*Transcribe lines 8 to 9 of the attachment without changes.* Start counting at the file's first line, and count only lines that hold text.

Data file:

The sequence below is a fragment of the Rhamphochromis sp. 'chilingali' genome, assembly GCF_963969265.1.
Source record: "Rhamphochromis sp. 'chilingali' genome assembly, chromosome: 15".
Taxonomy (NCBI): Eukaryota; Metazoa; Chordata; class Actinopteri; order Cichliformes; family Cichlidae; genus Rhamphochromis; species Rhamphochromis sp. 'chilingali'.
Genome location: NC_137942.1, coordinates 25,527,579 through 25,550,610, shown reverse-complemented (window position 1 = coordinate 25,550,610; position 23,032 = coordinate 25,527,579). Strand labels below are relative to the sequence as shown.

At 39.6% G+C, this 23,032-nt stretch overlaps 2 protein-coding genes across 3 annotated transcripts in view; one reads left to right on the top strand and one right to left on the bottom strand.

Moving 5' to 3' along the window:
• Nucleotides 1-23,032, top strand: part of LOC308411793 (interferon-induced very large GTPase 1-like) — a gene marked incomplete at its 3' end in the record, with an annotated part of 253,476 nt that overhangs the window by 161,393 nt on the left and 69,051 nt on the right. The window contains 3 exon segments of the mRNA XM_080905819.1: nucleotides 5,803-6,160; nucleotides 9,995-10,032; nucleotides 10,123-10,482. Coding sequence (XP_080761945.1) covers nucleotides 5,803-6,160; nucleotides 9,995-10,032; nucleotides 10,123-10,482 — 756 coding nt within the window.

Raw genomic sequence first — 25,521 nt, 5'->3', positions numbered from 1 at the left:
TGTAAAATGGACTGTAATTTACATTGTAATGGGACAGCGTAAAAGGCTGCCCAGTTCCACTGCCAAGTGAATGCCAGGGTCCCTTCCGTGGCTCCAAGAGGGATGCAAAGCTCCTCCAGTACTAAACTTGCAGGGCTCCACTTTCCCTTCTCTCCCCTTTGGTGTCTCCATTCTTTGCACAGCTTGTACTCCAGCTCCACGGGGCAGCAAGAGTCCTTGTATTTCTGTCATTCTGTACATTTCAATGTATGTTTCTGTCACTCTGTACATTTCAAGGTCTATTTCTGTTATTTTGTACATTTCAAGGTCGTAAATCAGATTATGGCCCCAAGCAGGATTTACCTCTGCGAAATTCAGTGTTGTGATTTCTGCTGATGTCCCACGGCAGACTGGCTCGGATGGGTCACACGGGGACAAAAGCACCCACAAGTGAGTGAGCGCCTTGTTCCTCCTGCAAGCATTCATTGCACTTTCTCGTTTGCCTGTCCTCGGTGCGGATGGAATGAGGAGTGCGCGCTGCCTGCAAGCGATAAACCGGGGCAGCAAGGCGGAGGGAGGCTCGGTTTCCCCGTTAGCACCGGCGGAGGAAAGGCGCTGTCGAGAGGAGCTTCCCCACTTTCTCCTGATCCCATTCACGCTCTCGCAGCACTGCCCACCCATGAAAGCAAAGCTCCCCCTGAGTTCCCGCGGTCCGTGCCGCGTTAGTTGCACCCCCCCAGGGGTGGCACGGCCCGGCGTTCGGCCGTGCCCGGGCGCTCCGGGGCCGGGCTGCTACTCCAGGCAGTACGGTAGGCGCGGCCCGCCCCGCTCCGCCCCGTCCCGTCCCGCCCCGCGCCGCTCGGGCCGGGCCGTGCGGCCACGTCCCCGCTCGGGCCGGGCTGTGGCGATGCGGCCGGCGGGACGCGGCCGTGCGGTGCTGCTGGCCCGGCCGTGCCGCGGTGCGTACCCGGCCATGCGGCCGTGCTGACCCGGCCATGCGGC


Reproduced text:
Raw genomic sequence first — 25,521 nt, 5'->3', positions numbered from 1 at the left:
TGTAAAATGGACTGTAATTTACATTGTAATGGGACAGCGTAAAAGGCTGCCCAGTTCCACTGCCAAGTGAATGCCAGGGTCCCTTCCGTGGCTCCAAGAGGGATGCAAAGCTCCTCCAGTACTAAACTTGCAGGGCTCCACTTTCCCTTCTCTCCCCTTTGGTGTCTCCATTCTTTGCACAGCTTGTACTCCAGCTCCACGGGGCAGCAAGAGTCCTTGTATTTCTGTCATTCTGTACATTTCAATGTATGTTTCTGTCACTCTGTACATTTCAAGGTCTATTTCTGTTATTTTGTACATTTCAAGGTCGTAAATCAGATTATGGCCCCAAGCAGGATTTACCTCTGCGAAATTCAGTGTTGTGATTTCTGCTGATGTCCCACGGCAGACTGGCTCGGATGGGTCACACGGGGACAAAAGCACCCACAAGTGAGTGAGCGCCTTGTTCCTCCTGCAAGCATTCATTGCACTTTCTCGTTTGCCTGTCCTCGGTGCGGATGGAATGAGGAGTGCGCGCTGCCTGCAAGCGATAAACCGGGGCAGCAAGGCGGAGGGAGGCTCGGTTTCCCCGTTAGCACCGGCGGAGGAAAGGCGCTGTCGAGAGGAGCTTCCCCACTTTCTCCTGATCCCATTCACGCTCTCGCAGCACTGCCCACCCATGAAAGCAAAGCTCCCCCTGAGTTCCCGCGGTCCGTGCCGCGTTAGTTGCACCCCCCCAGGGGTGGCACGGCCCGGCGTTCGGCCGTGCCCGGGCGCTCCGGGGCCGGGCTGCTACTCCAGGCAGTACGGTAGGCGCGGCCCGCCCCGCTCCGCCCCGTCCCGTCCCGCCCCGCGCCGCTCGGGCCGGGCCGTGCGGCCACGTCCCCGCTCGGGCCGGGCTGTGGCGATGCGGCCGGCGGGACGCGGCCGTGCGGTGCTGCTGGCCCGGCCGTGCCGCGGTGCGTACCCGGCCATGCGGCCGTGCTGACCCGGCCATGCGGC